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political notebook

Pipeline proposal blocked in Senate

WASHINGTON - Under pressure from the White House, the Democratic-controlled Senate blocked a GOP bid Thursday to speed approval of an oil pipeline from Canada to Texas.

The 56-42 vote came after President Obama called Democrats to lobby them to oppose the 1,700-mile Keystone XL pipeline.

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Even so, 11 Democrats sided with Republicans to sidestep Obama’s rejection of the pipeline and allow the $7 billion project to go forward. Sixty votes were needed for approval.

Senate minority leader Mitch McConnell of Kentucky blasted Obama after the vote.

“President Obama’s personal pleas to wavering senators may have tipped the balance against this legislation. When it comes to delays over Keystone, anyone looking for a culprit should now look no further than the Oval Office,’’ McConnell said.

Democratic opposition to the pipeline “shows how deeply out of touch they are with the concerns of middle-class Americans,’’ McConnell added.

White House press secretary Jay Carney confirmed that Obama called senators, but did not identify them.

“The president believes that it is wrong to play politics with a pipeline project whose route has yet to be proposed,’’ Carney said, referring to a yet-to-be-settled route that would avoid the environmentally sensitive Sandhills region in Nebraska. Obama cited uncertainty over the Nebraska route in rejecting the pipeline in January. The president said there was not enough time for a fair review before a deadline forced on him by Republicans.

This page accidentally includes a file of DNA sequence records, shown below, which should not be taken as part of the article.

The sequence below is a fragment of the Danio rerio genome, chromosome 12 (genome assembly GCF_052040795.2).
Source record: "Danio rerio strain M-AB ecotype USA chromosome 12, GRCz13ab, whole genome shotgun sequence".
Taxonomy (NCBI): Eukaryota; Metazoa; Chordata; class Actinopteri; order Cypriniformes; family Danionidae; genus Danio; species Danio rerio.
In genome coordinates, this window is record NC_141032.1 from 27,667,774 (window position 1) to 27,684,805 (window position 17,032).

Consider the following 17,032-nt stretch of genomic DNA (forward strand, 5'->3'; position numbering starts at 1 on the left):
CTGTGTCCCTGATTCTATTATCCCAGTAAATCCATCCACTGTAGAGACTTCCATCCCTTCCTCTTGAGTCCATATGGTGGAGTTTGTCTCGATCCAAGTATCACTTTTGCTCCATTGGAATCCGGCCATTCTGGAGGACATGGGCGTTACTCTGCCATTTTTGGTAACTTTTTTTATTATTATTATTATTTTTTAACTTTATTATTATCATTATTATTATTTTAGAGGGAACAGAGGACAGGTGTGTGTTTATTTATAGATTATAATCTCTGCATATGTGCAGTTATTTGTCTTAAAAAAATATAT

Carney dismissed GOP assertions that the pipeline would ease rising prices at the gas pump as “false advertising.’’

ASSOCIATED PRESS

Obama fund-raisers land administration posts

WASHINGTON - Big donors considering whether to work the phones raising money for President Obama’s reelection campaign might consider the fate of his 2008 bundlers. Many of them won jobs in his administration.

Obama campaigned on what he called “the most sweeping ethics reform in history’’ and has criticized the role of money in politics. That has not stopped him from offering government jobs to some of his biggest bundlers, volunteer fund-raisers who gather political contributions from other rich donors.

More than half of Obama’s 47 biggest fund-raisers, those who collected at least $500,000 for his campaign, have been given administration jobs. Nine more have been appointed to presidential boards and committees.

At least 24 Obama bundlers were given posts as foreign ambassadors, including in Finland, Australia, and Luxembourg.

“In filling these posts, the administration looks for the most qualified candidates who represent Americans from all walks of life,’’ said White House spokesman Eric Schultz. “Being a donor does not get you a job in this administration, nor does it preclude you from getting one.’’

It is a tradition to reward supporters with jobs, ambassadorships in particular. And Obama’s administration falls in line with the previous one in terms of the share of ambassadors who are political appointees.

The Foreign Service Act of 1980, however, states that “contributions to political campaigns should not be a factor in the appointment of an individual as a chief of mission.’’

Obama has appointed 59 ambassadors who were not career Foreign Service officers, and of those, 40 percent were bundlers.

“We think that the pendulum has swung a bit too far toward the patronage side of things,’’ said Susan Johnson, president of the American Foreign Service Association.

WASHINGTON POST

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